From Iceland — Law On Animal Slaughter Not Clear Enough

Law On Animal Slaughter Not Clear Enough

Published October 7, 2013

The Chief Veterinary Officer says that even if whales that beached themselves last month were inhumanely slaughtered, the case lacks evidence and the law itself is unclear on how a whale is to be “humanely” slaughtered.
As reported, last September ten pilot whales beached themselves near Rif, a fishing village in Snæfellsnes. Many locals took advantage of the windfall to help themselves to the whale meat. However, there were reports that some of these whales may have been alive when they were slaughtered.
Chief Veterinary Officer Sigurborg Daðadóttir now tells Vísir that no charges will be filed on the matter.
“We decided not to press charges simply because witness testimony did not match how the animals were slaughtered,” she said. “The current law does not say how beached whales should be killed, except that the whales can be shot and that they must be killed as mercifully as possible. If someone killed a beach whale by severing a major artery, it is not clear whether this violates the law.”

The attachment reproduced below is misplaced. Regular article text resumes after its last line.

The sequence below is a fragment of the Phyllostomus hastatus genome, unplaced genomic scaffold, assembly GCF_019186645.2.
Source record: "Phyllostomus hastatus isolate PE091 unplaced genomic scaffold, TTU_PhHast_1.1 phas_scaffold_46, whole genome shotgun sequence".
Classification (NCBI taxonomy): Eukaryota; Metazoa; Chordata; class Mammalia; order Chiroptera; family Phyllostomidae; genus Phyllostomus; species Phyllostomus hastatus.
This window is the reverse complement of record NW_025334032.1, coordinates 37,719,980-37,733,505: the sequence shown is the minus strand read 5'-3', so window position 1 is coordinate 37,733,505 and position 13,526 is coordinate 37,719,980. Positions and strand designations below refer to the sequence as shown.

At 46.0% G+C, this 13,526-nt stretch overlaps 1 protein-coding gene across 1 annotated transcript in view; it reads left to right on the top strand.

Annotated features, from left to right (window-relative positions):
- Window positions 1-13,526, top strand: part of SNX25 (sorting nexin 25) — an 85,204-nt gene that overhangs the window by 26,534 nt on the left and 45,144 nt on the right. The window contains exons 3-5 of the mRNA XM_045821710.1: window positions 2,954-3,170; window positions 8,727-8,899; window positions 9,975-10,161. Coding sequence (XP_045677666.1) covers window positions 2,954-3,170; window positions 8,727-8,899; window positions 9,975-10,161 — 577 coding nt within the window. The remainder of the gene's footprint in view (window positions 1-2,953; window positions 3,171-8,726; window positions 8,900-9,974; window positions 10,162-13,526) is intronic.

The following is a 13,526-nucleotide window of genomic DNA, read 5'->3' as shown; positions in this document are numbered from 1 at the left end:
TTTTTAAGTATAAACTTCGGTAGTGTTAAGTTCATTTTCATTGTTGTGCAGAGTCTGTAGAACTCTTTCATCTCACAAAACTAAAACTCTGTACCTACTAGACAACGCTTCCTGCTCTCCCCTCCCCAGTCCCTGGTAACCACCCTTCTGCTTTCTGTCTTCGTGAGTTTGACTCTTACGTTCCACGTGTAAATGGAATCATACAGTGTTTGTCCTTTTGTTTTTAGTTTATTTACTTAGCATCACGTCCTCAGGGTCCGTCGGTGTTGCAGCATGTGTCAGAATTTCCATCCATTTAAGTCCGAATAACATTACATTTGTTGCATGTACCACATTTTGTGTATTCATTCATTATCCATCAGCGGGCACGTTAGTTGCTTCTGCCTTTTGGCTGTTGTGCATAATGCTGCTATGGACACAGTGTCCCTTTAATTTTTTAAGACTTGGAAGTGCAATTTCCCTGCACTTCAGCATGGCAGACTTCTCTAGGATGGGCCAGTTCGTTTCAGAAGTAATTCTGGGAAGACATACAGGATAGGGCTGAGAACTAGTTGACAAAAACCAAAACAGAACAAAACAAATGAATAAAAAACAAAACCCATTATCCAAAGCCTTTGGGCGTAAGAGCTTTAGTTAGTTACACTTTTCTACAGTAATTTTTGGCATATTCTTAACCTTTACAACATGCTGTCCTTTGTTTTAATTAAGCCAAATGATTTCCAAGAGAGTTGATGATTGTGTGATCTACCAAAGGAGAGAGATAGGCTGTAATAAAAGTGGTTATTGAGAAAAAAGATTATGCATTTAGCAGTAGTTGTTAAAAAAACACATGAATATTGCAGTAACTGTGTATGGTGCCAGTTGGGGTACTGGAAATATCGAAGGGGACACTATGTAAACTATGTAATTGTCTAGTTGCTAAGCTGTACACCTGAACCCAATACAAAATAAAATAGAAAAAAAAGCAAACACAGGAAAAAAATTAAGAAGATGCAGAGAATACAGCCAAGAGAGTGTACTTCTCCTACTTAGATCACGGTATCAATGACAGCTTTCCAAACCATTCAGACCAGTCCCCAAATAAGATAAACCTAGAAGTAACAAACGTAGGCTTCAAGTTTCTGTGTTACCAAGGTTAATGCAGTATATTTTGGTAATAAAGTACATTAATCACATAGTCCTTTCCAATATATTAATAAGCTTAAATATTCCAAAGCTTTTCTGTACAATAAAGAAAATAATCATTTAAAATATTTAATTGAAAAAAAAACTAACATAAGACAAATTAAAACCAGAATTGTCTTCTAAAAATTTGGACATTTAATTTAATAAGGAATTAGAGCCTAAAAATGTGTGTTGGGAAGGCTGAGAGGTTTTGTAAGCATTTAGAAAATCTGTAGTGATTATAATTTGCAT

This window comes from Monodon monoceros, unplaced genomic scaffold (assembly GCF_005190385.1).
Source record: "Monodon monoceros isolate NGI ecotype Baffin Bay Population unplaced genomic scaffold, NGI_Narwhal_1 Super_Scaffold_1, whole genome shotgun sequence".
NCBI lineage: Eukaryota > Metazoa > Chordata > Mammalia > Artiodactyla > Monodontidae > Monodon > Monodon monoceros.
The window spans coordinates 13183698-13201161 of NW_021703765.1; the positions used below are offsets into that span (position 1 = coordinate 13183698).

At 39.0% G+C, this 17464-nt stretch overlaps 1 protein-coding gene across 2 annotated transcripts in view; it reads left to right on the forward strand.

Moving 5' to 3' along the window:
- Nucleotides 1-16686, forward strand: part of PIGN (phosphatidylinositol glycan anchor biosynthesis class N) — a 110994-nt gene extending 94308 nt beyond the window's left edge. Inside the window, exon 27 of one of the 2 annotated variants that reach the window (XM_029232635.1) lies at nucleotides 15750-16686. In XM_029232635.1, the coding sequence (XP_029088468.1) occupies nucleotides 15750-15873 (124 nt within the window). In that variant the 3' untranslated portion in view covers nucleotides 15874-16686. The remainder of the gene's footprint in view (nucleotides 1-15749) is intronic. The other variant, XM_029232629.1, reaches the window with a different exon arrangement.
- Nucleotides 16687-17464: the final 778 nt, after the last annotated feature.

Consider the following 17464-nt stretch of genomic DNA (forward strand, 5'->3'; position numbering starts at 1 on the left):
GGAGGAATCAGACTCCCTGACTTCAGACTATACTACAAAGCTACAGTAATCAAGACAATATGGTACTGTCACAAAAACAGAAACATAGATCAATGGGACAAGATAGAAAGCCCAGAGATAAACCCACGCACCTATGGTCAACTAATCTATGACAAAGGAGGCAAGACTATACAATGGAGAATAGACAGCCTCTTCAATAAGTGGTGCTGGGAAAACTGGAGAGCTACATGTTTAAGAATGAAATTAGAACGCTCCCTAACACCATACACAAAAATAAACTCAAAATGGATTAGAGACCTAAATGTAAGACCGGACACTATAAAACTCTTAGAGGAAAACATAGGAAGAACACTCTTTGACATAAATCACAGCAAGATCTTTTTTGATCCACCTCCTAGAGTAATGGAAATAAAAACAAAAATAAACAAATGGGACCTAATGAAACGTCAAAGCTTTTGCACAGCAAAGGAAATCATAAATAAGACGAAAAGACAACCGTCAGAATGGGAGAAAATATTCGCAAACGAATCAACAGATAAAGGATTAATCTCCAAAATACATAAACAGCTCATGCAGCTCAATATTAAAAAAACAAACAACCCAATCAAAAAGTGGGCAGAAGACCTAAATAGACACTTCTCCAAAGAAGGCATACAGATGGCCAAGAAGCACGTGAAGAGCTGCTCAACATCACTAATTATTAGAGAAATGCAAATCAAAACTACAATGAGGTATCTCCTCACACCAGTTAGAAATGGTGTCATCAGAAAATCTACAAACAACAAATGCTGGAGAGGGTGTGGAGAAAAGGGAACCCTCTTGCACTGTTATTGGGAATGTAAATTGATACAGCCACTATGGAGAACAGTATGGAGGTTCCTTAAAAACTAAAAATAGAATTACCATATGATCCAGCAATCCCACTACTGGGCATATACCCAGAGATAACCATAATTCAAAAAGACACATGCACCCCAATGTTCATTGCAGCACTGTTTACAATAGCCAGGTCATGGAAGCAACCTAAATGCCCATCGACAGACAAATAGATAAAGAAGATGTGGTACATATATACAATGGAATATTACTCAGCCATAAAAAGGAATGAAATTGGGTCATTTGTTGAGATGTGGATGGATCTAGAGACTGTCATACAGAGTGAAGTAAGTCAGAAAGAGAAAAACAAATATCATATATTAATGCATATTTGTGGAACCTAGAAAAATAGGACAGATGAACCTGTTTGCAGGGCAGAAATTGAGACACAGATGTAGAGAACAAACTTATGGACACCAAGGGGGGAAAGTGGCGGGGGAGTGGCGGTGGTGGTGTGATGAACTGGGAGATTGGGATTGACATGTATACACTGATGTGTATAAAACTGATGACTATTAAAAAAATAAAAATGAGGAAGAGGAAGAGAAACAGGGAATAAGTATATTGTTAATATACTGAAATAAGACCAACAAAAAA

Sigurbjörg also said that her office had received no testimony that any whales had been alive while being slaughtered, contrary to what initial evidence indicated.
(The above photo is the tail of a sperm whale; not a pilot whale.)

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